There is a natural tendency – after a string of setbacks – to give in to dejection and hang our heads. But now is not the time to look down. Rather, given the magnitude of the challenges before us, we must look ahead and confront our future head-on.

As I look forward, I see two challenges – beyond the important work of restoring trust in our financial marketplace – that we must confront and surmount in the years to come, if we are remain competitive in the global economy and if we are to bolster the strength of our social fabric.

The first is to find a way to maintain the quality of life that, throughout the 20th century, attracted talented individuals and businesses to California from around the world and contributed to our state’s economic vitality.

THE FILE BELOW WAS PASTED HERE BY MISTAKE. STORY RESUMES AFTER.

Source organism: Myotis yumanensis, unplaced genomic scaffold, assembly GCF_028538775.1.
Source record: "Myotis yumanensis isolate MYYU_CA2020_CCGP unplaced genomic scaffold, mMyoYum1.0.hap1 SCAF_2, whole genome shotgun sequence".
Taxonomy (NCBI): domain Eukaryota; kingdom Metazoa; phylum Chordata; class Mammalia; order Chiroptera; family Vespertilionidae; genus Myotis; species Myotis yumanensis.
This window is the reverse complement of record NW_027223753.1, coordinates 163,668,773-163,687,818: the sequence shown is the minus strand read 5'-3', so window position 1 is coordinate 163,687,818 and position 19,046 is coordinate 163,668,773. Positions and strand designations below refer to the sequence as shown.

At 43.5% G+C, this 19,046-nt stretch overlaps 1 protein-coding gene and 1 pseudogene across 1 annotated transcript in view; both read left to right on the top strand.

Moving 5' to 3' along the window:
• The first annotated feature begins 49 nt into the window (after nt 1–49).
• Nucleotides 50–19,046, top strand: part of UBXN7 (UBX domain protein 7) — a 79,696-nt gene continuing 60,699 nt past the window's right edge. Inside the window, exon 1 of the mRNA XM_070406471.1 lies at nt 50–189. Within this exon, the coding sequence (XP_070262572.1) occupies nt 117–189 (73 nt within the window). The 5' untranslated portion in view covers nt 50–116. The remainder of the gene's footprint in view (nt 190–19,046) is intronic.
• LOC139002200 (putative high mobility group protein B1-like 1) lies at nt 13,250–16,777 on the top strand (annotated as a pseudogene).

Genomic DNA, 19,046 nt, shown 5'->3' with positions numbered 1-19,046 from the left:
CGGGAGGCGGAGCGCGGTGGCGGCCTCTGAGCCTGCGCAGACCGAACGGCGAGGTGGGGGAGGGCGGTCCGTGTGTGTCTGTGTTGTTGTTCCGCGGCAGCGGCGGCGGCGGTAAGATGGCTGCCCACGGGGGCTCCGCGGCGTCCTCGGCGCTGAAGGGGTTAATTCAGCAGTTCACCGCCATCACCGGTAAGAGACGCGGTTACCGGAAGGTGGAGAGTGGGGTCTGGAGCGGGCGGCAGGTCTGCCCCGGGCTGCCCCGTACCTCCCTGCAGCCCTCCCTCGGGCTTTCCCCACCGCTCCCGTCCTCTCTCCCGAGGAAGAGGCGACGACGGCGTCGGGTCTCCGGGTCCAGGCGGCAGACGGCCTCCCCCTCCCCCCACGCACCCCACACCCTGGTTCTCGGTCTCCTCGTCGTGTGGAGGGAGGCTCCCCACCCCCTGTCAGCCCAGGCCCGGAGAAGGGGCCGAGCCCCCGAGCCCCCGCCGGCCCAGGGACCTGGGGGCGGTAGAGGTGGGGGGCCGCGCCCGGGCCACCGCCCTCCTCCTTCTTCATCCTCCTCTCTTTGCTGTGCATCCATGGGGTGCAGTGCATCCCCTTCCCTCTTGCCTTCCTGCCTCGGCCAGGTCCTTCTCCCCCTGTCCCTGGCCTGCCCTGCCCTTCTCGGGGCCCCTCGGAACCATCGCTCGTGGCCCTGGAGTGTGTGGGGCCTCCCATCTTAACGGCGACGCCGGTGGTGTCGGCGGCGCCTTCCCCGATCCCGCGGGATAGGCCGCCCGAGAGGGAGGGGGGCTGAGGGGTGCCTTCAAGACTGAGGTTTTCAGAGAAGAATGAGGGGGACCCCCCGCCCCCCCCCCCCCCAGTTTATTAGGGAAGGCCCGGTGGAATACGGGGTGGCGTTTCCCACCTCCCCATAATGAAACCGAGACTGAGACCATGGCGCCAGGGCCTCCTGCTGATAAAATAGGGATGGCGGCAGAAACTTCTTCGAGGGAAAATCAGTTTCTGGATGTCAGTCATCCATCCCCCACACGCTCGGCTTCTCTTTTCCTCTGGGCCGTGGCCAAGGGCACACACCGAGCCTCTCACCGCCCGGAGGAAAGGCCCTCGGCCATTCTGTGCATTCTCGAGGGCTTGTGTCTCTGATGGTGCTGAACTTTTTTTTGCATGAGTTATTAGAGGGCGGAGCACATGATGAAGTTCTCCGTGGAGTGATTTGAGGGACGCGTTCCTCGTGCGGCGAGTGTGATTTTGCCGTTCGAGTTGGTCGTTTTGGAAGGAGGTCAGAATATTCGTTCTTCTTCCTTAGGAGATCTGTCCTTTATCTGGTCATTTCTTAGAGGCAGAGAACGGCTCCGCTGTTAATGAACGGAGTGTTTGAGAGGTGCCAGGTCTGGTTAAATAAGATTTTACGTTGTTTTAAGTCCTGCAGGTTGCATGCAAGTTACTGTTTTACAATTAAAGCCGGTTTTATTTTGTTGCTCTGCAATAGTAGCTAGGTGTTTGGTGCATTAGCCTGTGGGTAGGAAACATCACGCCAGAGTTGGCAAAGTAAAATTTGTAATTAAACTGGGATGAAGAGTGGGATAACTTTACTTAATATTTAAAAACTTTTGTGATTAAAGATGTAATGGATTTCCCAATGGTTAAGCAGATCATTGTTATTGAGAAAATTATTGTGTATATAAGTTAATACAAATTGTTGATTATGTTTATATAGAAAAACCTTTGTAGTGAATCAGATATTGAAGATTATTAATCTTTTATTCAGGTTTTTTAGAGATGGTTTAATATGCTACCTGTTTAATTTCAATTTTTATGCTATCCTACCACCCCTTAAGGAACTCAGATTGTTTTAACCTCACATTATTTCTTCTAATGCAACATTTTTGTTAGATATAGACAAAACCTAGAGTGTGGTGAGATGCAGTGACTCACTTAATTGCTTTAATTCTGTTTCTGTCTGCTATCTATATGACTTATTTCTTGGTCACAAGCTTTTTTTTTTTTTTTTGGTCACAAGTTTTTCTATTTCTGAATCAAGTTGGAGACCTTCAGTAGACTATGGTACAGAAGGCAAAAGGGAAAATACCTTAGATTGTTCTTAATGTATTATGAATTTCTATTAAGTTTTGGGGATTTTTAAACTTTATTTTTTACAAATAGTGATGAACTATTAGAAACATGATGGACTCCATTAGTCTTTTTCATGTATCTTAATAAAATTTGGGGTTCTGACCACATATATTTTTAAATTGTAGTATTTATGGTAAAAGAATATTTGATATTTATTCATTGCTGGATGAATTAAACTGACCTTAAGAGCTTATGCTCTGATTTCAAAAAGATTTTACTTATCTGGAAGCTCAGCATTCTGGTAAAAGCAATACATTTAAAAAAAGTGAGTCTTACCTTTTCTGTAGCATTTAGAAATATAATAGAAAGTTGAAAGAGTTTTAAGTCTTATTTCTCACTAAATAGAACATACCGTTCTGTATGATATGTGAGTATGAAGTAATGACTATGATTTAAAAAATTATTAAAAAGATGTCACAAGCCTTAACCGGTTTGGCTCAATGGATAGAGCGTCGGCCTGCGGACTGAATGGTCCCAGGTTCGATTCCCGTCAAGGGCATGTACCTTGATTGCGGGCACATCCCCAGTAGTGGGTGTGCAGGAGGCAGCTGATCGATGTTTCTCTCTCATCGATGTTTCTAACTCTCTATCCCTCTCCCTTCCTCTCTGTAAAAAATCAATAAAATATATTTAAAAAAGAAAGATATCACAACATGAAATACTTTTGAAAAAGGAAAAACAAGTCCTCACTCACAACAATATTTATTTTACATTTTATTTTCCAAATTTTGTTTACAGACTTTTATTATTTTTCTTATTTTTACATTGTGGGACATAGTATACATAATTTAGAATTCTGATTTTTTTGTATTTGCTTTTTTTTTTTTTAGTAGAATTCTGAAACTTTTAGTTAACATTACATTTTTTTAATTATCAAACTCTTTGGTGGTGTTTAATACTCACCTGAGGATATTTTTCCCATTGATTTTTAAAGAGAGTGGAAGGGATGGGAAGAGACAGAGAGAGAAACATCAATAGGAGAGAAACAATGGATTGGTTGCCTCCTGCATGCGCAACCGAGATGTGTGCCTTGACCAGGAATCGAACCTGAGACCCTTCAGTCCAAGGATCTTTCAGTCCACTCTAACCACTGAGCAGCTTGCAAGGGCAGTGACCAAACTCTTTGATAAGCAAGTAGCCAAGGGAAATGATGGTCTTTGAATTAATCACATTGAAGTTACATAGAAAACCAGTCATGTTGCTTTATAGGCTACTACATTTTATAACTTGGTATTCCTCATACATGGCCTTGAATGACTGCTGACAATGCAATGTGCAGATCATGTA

In the years ahead, this will be a formidable task, as our population is expected to grow from more than 35 million today, to 46 million by the year 2020, to 59 million by the year 2040.

California’s growth is coming with a diversity unseen around the world – with more than 100 native languages spoken today in our public schools. That diversity brings with it power and potential, anchored in the immigrant community’s work ethic and its belief in the California Dream of limitless opportunity and upward mobility.

But this growth will also bring enormous challenges – the challenge to keep our communities livable, our environment clean, our infrastructure modern and sufficient, and our public education system first-rate.